After many reader requests, I wanted to come up with a design for an easy sweater pattern for non-knitters. Knitting is one of my passions but, since I started designing at So-Sew-Easy.com I have had no time for it at all. But I do miss knitting. Often, I think of a dress or a top and I could picture it in my mind on a knitted kaleidoscope of colors. I love the fresh look of a soft cotton long-sleeve knitted top, even in summer you can pull this look. But winter is a special time to wrap yourself in a comfortable but elegant knitted top that won't break the bank. If you are lacking in time like me, here is an easy sweater pattern for non-knitters.
This is an easy sweater to make, however, you do have to pay special attention to the pattern markings and the symbols on the pattern. There are seven pattern pieces, plus two more you'll need to draft yourself depending on your size. To save paper and time I have not done this for you. These pieces are rectangles that will become the ribbing added to the cuffs and to the hemline. These pattern pieces are very simple to make and would be good practice if you're just starting out in sewing and patternmaking.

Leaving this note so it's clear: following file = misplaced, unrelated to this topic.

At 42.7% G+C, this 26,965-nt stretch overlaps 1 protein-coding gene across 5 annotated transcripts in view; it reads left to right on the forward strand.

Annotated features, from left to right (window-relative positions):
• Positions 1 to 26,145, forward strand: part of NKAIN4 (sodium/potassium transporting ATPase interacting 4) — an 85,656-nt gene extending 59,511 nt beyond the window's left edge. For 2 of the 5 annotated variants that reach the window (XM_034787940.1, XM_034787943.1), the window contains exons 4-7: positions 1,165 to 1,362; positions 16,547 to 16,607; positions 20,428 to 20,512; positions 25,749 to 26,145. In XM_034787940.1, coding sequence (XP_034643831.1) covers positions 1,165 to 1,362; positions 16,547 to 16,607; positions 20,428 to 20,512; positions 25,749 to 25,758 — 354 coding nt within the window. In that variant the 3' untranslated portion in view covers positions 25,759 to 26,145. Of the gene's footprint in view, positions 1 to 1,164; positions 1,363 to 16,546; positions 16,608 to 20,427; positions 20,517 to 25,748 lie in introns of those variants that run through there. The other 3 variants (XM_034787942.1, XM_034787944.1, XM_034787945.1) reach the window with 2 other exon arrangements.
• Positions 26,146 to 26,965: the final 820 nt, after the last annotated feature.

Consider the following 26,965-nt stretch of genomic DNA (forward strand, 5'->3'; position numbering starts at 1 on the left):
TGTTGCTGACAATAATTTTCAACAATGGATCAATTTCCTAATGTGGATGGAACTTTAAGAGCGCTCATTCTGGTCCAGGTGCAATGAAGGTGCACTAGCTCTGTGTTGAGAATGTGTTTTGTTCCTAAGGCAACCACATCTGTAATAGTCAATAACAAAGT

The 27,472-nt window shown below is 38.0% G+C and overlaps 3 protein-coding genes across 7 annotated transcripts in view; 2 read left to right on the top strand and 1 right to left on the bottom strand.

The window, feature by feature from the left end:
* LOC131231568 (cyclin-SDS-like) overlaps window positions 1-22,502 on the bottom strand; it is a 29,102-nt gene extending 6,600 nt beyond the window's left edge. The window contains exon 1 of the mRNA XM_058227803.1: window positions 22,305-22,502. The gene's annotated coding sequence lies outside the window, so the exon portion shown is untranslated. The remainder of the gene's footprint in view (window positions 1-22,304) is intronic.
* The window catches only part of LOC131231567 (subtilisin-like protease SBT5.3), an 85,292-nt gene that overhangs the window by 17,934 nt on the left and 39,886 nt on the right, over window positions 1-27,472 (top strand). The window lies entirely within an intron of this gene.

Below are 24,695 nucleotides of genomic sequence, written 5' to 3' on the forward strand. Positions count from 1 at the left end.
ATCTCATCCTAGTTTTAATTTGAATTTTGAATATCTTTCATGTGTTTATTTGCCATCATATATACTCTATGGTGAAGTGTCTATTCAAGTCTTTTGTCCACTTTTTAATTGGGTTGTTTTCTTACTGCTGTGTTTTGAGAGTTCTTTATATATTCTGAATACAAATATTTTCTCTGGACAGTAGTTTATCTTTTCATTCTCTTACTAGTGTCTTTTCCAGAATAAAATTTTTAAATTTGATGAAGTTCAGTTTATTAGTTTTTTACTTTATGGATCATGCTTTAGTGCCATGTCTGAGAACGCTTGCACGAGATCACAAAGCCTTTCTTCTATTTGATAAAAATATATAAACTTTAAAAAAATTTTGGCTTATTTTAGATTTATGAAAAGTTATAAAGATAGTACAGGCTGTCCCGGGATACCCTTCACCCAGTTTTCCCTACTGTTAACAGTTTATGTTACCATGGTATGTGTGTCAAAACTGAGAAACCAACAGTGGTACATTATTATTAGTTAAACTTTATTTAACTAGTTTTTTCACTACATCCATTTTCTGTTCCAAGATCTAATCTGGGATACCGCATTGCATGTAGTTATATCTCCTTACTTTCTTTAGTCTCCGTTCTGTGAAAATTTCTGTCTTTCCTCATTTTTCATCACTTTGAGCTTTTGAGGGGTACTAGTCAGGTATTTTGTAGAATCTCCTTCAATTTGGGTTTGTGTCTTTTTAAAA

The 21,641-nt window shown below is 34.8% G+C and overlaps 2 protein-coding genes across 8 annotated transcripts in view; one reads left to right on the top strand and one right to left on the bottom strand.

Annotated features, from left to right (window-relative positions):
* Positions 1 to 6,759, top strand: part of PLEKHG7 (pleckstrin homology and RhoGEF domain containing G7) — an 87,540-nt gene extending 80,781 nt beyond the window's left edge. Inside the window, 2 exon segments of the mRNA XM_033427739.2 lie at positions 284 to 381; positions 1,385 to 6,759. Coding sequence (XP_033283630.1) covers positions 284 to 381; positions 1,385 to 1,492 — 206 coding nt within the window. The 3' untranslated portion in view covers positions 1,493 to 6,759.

Key Features of the Easy Sweater Pattern:
- Easy to wear and make, yet elegant.
- Casual kimono style sleeves and a draped neckline that is easily adjustable should you require a more modest cleavage.
- Can be worn off the shoulders.
- Perfect for a stroll in the park or tea with friends.
- Drapes well hugging your curves but not adding any bulk.
- Sweater knit fabric (1 1/2 to 2 1/4 yards 60″ wide depending on size.)
- Thread to match
- Sewing machine
- Ball point sewing needle #9
Please note: There is no seam allowance for the pattern. I recommend a 3/8″ seam allowance if you are using a 4-thread overlocker and a 1/4″ for the ribbing.
- A: Front -Cut on fold
- B: Back -Cut on fold
- C: Sleeve -Cut two (2)
- D: Collar -Cut on fold
- E: Insert front -Cut two (2)
- F: Insert back -Cut two (2)
- G: Back Collar
- Ribbing for hipline -Cut two (2)
- Ribbing for cuffs -Cut one (1)
Step One: Sew the inserts
The inserts are two pieces. One insert is shorter for the front and one longer for the back.
Take pieces A (Front) and E (insert) and pin right sides together. I have marked the pattern piece so you know what way goes to the neckline. Sew at 3/8″.
Take pieces B and F, pin to both sides and sew as you did previously. Use your serger or if you want, zigzag the seam allowance. Put aside.